Commissario Brunetti

Commissario Brunetti

Episodes 11 & 12 the Commissario Guido Brunetti mysteries

DVD - 2011 | German
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Death in a strange country. The body of a young man in found floating in a canal, and later is identified as a U.S. health inspector.
Episode 11: Death In A Strange Country - The body of a young man found floating in a Venetian canal has been stripped of all valuables, except for a very visible packet of cocaine. Episode 12: A Sea Of Trouble - When the murder of two fishermen brings Brunetti to investigate the island of Pellestrina's tight-knit community, the villagers close ranks and say nothing.
Publisher: [Germany] : ARD Degeto : Bavaria Media, c2011, p2005.
Branch Call Number: GER DVD 791.45 COMMISSA
Characteristics: 2 videodiscs (ca. 179 min.) : sd. col. ; 4 3/4 in.


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Nov 30, 2018

A wonderful German TV series, filmed in Venice, based on the book series written by a well-known American author, living in Venice, Donna Leon!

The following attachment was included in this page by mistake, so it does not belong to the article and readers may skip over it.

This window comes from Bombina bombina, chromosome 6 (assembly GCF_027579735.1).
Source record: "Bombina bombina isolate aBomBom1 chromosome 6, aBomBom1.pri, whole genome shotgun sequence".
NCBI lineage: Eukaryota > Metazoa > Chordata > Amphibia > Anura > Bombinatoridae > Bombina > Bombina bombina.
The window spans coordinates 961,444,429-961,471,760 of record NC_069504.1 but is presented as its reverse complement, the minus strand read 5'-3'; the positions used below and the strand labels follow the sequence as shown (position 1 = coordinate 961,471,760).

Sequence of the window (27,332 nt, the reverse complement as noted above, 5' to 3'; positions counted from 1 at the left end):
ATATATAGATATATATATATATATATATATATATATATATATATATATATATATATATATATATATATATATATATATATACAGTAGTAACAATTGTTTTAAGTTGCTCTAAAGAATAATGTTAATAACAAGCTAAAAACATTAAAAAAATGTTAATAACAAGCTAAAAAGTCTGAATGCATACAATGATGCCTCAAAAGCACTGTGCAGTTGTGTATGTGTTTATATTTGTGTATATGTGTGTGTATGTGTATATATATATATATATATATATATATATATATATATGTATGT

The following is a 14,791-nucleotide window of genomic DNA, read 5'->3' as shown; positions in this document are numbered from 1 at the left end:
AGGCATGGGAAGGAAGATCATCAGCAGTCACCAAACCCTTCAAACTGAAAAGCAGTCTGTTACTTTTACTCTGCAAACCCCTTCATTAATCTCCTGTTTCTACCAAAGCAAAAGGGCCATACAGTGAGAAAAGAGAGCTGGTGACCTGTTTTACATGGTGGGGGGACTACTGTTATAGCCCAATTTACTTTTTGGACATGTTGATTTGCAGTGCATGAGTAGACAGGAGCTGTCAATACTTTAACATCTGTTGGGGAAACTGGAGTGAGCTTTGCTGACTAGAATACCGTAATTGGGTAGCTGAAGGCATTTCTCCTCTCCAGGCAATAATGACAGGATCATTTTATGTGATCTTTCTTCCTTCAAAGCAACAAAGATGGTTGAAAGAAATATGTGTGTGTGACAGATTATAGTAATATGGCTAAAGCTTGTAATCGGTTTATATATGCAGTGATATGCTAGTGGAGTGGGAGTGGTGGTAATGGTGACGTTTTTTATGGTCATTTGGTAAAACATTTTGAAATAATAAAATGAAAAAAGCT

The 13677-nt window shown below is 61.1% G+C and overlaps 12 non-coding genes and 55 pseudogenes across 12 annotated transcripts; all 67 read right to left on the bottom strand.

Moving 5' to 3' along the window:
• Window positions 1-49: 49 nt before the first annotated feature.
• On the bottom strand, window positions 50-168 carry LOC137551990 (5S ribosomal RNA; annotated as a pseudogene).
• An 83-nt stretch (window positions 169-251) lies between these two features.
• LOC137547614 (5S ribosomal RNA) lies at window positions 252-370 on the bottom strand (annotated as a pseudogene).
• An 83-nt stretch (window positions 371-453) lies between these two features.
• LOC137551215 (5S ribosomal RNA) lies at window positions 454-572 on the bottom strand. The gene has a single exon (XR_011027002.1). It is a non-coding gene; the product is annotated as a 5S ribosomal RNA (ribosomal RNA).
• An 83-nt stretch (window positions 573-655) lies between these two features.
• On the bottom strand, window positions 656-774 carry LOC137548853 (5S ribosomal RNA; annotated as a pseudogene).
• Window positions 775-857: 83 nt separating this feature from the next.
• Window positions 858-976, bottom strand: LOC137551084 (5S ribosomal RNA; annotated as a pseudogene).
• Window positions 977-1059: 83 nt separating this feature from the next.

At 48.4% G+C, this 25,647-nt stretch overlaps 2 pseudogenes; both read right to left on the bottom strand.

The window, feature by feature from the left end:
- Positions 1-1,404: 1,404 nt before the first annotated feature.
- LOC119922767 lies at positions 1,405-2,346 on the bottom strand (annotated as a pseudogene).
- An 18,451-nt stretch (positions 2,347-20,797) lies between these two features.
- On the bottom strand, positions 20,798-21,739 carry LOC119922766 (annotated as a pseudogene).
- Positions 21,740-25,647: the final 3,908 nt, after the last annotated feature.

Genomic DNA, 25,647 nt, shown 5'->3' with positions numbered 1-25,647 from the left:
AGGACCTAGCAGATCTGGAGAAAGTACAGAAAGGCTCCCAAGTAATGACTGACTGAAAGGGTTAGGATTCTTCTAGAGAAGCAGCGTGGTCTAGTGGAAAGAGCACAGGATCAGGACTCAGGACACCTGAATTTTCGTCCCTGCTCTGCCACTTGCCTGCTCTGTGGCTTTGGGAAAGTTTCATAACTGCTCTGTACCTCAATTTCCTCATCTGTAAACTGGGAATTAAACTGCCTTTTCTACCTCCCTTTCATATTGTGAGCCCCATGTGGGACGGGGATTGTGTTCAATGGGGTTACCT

The cast is personable and likeable! Acting is superb! The mystery stories are fascinating and intriguing! The cinematography of Venice is breathtakingly gorgeous!
I highly recommend this Donna Leon series!

I don't know why people are put off by a German language dialogie! It is amusing, actually! It was originally filmed for the German audience by a German film company, after all! The English subtitles are easy to read! A Wonderful series!

Aug 18, 2018

Germans in Venice (not so far fetched after all)

German merchants arrived in Venice in the 13th century and contributed to the wealth of the city. Fondaco dei Tedeschi was their trading centre and restricted living quarters and they stayed for many centuries.

As well, Venice has been (what we now call a multicultural society) for many centuries: Apparently, "at the end of the Middle ages, foreigners constituted no fewer than 15,000 to 20,000 persons, and perhaps many more, out of a population of around 100,000 to 110,000.[17]." This included "foreigners" from the Veneto as well as elsewhere from Italy but also persons from southeastern Europe and Greece. The largest two identifiable groups of foreigners were Greeks and Germans. Please see this essay: "Venice and its minorities":

Oct 09, 2014

This is a silly attempt at bringing off Italian characters using the German language -- a cultural misfitting.


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